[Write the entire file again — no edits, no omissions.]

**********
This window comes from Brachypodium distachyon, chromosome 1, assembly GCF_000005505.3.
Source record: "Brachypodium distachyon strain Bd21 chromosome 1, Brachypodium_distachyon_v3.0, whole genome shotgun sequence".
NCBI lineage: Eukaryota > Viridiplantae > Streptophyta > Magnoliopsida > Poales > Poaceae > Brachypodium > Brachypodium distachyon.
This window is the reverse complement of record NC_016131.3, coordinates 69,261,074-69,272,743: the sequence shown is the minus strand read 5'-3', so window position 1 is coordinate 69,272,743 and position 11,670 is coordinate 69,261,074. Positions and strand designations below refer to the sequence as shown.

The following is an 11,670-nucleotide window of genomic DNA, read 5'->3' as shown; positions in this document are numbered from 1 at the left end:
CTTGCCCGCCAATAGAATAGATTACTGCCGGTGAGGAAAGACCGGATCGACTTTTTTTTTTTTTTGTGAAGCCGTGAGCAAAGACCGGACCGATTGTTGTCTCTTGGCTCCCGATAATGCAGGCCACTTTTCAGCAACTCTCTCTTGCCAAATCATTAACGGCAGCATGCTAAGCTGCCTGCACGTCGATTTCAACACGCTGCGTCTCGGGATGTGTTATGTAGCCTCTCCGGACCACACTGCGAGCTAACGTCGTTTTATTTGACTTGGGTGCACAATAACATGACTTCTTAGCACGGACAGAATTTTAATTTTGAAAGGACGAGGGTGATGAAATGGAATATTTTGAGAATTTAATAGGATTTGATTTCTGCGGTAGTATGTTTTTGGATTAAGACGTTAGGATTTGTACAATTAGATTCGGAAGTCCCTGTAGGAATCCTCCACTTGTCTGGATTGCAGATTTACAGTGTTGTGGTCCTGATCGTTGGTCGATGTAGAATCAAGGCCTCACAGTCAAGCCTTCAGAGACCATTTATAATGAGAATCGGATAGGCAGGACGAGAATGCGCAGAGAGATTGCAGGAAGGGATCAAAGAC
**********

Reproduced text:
This window comes from Brachypodium distachyon, chromosome 1, assembly GCF_000005505.3.
Source record: "Brachypodium distachyon strain Bd21 chromosome 1, Brachypodium_distachyon_v3.0, whole genome shotgun sequence".
NCBI lineage: Eukaryota > Viridiplantae > Streptophyta > Magnoliopsida > Poales > Poaceae > Brachypodium > Brachypodium distachyon.
This window is the reverse complement of record NC_016131.3, coordinates 69,261,074-69,272,743: the sequence shown is the minus strand read 5'-3', so window position 1 is coordinate 69,272,743 and position 11,670 is coordinate 69,261,074. Positions and strand designations below refer to the sequence as shown.

The following is an 11,670-nucleotide window of genomic DNA, read 5'->3' as shown; positions in this document are numbered from 1 at the left end:
CTTGCCCGCCAATAGAATAGATTACTGCCGGTGAGGAAAGACCGGATCGACTTTTTTTTTTTTTTGTGAAGCCGTGAGCAAAGACCGGACCGATTGTTGTCTCTTGGCTCCCGATAATGCAGGCCACTTTTCAGCAACTCTCTCTTGCCAAATCATTAACGGCAGCATGCTAAGCTGCCTGCACGTCGATTTCAACACGCTGCGTCTCGGGATGTGTTATGTAGCCTCTCCGGACCACACTGCGAGCTAACGTCGTTTTATTTGACTTGGGTGCACAATAACATGACTTCTTAGCACGGACAGAATTTTAATTTTGAAAGGACGAGGGTGATGAAATGGAATATTTTGAGAATTTAATAGGATTTGATTTCTGCGGTAGTATGTTTTTGGATTAAGACGTTAGGATTTGTACAATTAGATTCGGAAGTCCCTGTAGGAATCCTCCACTTGTCTGGATTGCAGATTTACAGTGTTGTGGTCCTGATCGTTGGTCGATGTAGAATCAAGGCCTCACAGTCAAGCCTTCAGAGACCATTTATAATGAGAATCGGATAGGCAGGACGAGAATGCGCAGAGAGATTGCAGGAAGGGATCAAAGAC